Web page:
However, the Supreme Court has recently held that suits alleging violations of the Commerce Clause may be brought under 42 U.S.C. § 1983. Dennis v. Higgins, ___ U.S. ___, 111 S.Ct. 865, 867, 112 L.Ed.2d 969 (1991). In Dennis, the Supreme Court held that a broad construction of § 1983 is required by the statutory language, "which speaks of deprivations of any rights, privileges, or immunities secured by the Constitution and laws." Id. at ___, 111 S.Ct. at 868 (emphasis in original). The Court concluded by finding that the Supreme Court of Nebraska erred in holding that petitioner's Commerce Clause claim could not be brought under 42 U.S.C. § 1983. Id. 111 S.Ct. at 873. Thus, plaintiff's second cause of action may not be dismissed simply because it was brought under § 1983.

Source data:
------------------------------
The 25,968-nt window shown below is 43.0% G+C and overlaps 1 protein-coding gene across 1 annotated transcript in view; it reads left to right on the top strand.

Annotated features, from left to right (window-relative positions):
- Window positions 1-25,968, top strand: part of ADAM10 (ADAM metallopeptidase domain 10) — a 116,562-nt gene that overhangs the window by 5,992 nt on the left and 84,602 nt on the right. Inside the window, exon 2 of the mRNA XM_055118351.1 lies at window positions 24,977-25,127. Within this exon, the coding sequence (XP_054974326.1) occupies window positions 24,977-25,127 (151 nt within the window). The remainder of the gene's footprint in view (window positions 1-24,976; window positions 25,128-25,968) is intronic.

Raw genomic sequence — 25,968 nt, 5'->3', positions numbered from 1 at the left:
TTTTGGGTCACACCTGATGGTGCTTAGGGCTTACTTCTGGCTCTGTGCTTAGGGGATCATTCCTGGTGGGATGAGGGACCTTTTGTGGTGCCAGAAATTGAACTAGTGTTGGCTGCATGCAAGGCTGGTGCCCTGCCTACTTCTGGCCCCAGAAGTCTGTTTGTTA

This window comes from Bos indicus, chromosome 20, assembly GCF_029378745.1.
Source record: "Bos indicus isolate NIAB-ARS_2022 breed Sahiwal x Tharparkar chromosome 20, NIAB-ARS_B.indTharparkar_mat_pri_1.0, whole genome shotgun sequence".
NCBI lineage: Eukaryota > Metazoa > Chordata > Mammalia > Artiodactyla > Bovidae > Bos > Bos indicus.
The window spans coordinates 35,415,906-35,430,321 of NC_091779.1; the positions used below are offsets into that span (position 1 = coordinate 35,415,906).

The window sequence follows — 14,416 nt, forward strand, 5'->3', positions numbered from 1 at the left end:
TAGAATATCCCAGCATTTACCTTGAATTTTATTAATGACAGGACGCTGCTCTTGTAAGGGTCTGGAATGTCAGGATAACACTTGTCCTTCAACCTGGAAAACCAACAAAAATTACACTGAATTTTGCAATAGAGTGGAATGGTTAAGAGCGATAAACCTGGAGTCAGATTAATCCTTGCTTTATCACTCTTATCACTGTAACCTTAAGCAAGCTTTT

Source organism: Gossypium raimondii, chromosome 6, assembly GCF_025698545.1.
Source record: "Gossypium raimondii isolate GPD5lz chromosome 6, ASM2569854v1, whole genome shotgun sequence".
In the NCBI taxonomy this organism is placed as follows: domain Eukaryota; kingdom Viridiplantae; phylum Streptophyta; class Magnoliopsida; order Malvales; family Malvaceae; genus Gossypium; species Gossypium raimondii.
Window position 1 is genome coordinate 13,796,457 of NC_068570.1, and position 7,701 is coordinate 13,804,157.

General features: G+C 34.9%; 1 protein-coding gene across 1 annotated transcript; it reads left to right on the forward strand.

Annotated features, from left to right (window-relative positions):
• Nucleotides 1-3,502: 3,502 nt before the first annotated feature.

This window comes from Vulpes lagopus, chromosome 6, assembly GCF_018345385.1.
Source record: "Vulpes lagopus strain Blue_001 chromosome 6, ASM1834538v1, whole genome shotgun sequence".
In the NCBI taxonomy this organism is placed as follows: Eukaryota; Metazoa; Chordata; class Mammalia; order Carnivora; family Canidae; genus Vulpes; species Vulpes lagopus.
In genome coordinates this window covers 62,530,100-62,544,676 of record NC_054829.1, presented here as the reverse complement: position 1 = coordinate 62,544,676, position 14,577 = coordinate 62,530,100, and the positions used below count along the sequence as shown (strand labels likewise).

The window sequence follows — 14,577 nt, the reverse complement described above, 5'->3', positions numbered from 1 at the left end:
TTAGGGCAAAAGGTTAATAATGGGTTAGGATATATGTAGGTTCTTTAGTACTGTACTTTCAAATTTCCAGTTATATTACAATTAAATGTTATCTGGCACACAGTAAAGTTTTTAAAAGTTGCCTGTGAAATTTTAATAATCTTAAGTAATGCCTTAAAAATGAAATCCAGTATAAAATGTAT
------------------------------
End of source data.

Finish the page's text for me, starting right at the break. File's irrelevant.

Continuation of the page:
It is clear that in the absence of federal preemption of specific subject matter, states may, in the exercise of their police power, regulate matters of legitimate local concern even though such legislation has a concomitant effect upon interstate commerce. Loretto Winery, Ltd. v. Gazzara, 601 F. Supp. 850, 857 (S.D.N.Y. 1985), modified 761 F.2d 140 (2d Cir. 1985), citing Lewis v. BT Investment Managers Inc., 447 U.S. 27, 35, 100 S.Ct. 2009, 2015, 64 L.Ed.2d 702 (1980). Where a State acts evenhandedly to promote a legitimate local concern, such as protecting the environment, and the effect upon interstate commerce is merely incidental, the state regulation will be upheld unless "the burden on such commerce is clearly excessive in relation to the putative local benefits." Loretto, 601 F. Supp. at 857, quoting Pike v. Bruce Church, Inc., 397 U.S. 137, 142, 90 S.Ct. 844, 847, 25 L.Ed.2d 174 (1970); see also Norfolk Southern Corporation v. Oberly, 822 F.2d 388, 405 (3rd Cir. 1987).